Wave forces can expose and harm offshore pipelines, either by causing vertical displacement or rupture or by destabilizing the sand or silt above the underground offshore tubes [92,135]
Flash floodingErosion of foundations and underground pipe supports (scouring), or trigger landslides or subsidence in the sites of the petrochemical sector, leading to accidents to pipelines [34,40,77]
Damages to the above-ground infrastructure such as valves, pumping stations, and river crossings. Sensors installed in the interior of pipelines might failure causing several issues and leaks to the pipeline systems[77,81,82]
Oil transportation by marine vessels might be liable to hazards, and disruption of fuel delivery might occur. Roads, bridges, and rail crossings can also be destroyed. Also, landslides might be triggered that could straight affect oil transportation with releases of polluting elements [77]
DroughtDisruptions, delays, and stoppages in petroleum delivery might occur, reducing, for instance, the cargo limits for shipping[73,111]
Lead to landslides, or to erosion-scouring of foundations and pipe support systems [40]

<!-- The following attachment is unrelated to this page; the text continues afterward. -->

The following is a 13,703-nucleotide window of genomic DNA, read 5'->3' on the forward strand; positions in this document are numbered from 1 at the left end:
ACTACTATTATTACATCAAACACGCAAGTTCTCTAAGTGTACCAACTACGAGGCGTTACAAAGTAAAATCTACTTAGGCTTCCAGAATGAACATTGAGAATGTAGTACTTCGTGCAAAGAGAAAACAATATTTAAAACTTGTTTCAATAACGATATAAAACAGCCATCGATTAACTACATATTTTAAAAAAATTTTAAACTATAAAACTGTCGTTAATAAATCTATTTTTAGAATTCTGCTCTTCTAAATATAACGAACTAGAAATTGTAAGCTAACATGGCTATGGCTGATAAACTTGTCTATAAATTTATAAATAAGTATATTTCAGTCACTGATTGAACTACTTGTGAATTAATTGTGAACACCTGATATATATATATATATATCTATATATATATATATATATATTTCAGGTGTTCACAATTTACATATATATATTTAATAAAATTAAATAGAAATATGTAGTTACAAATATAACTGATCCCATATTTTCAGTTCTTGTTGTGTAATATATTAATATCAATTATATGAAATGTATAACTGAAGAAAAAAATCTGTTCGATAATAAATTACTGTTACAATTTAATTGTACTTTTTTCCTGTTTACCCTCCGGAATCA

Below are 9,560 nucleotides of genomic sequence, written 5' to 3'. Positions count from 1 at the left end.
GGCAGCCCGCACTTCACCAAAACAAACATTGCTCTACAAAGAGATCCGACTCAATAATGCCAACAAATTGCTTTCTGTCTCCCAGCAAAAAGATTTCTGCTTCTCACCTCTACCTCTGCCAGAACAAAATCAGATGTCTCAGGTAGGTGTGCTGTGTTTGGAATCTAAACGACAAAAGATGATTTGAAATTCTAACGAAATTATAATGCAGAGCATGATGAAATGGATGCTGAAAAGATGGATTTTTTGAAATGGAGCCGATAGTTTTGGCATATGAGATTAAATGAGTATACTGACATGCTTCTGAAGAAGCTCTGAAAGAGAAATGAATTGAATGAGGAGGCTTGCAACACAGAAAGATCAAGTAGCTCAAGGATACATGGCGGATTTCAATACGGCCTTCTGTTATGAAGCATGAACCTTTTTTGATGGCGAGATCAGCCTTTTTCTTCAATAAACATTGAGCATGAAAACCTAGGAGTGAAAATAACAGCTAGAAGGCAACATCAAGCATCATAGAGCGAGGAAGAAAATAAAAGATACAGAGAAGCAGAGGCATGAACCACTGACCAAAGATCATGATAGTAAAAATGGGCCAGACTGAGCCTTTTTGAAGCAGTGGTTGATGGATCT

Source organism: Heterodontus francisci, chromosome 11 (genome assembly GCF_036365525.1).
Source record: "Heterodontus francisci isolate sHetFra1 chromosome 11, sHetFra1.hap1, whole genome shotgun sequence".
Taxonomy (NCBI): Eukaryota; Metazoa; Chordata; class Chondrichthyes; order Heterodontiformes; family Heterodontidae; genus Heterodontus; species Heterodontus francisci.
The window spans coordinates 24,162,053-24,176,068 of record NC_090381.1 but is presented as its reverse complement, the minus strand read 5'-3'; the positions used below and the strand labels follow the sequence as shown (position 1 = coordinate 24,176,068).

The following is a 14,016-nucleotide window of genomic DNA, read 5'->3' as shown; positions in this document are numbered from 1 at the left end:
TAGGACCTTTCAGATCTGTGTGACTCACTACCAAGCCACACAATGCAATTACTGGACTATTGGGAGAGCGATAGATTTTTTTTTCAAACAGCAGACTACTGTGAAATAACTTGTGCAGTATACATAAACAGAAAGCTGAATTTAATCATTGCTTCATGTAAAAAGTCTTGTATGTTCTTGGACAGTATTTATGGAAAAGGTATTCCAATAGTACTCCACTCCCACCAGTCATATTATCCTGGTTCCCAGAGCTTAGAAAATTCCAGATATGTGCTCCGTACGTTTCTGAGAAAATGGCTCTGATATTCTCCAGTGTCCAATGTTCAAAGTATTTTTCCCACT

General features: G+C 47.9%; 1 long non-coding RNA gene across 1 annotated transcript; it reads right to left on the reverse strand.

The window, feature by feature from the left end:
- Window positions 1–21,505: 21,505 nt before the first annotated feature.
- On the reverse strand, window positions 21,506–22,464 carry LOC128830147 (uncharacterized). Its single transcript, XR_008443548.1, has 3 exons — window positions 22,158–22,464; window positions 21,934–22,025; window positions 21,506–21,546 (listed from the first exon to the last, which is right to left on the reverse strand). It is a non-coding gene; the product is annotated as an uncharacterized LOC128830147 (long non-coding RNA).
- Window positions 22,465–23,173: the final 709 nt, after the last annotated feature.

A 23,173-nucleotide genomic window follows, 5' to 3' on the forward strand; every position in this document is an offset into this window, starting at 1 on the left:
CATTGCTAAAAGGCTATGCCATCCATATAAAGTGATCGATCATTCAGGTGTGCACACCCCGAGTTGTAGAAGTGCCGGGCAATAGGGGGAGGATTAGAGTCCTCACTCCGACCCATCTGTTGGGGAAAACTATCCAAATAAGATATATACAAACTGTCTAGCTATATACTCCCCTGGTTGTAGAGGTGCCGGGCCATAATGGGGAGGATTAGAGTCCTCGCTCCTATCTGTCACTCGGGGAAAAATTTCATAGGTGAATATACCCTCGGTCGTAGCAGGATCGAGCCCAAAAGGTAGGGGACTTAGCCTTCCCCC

Earth movement due to heavy rainsCut off transportation networks, leading to disruption of operations, causing loss of containment, and increasing maintenance and pollution costs[47,136]
Table 6. Prevention and mitigation measures to address climate change to oil industry.
Table 6. Prevention and mitigation measures to address climate change to oil industry.
Critical ServiceClimate ParametersAdaptation MeasuresSource
Oil extractionTemperatureHeating systems for water systems hydraulic fracturing at drill sites to prevent frost[75]
High winds/HurricanesReview design thresholds of offshore structures considering CC [141]
Upgrading oil platforms, the rigs and the number of anchors) to make it more resilient to hurricanes[51,99,142]
Lightning strikesOffshore drilling companies should invest in lightning protection for offshore drilling[143]
Sea level riseRaising of the decks of offshore platforms[119,120]
Storm surges/WavesPlan and training (including exercises) for the evacuation of personnel[144,145]
Increasing the height of the platform
Oil processing/refiningHigh Winds/HurricanesReview of the design of installations located in the coastline. Filling of empty tanks to avoid floating or wind buckling of the shell, tying down of components to reduce the risk of missile creation during high winds, or the special protection or relocation of safety-critical systems to avoid wave loading and water intrusion[77]
Lightning strikesMore research into the dynamics of lightning impact on equipment is required
Storm surges/wavesSafe protection and relocation of crucial components and to build concrete walls and dikes[146]
Flash flooding(i) Position new facilities considering CC and risks of flooding; (ii) Flood and coastal erosion management strategies for existing facilities; (iii) Flood defense measures; (iv) Improve drainage systems[49,51]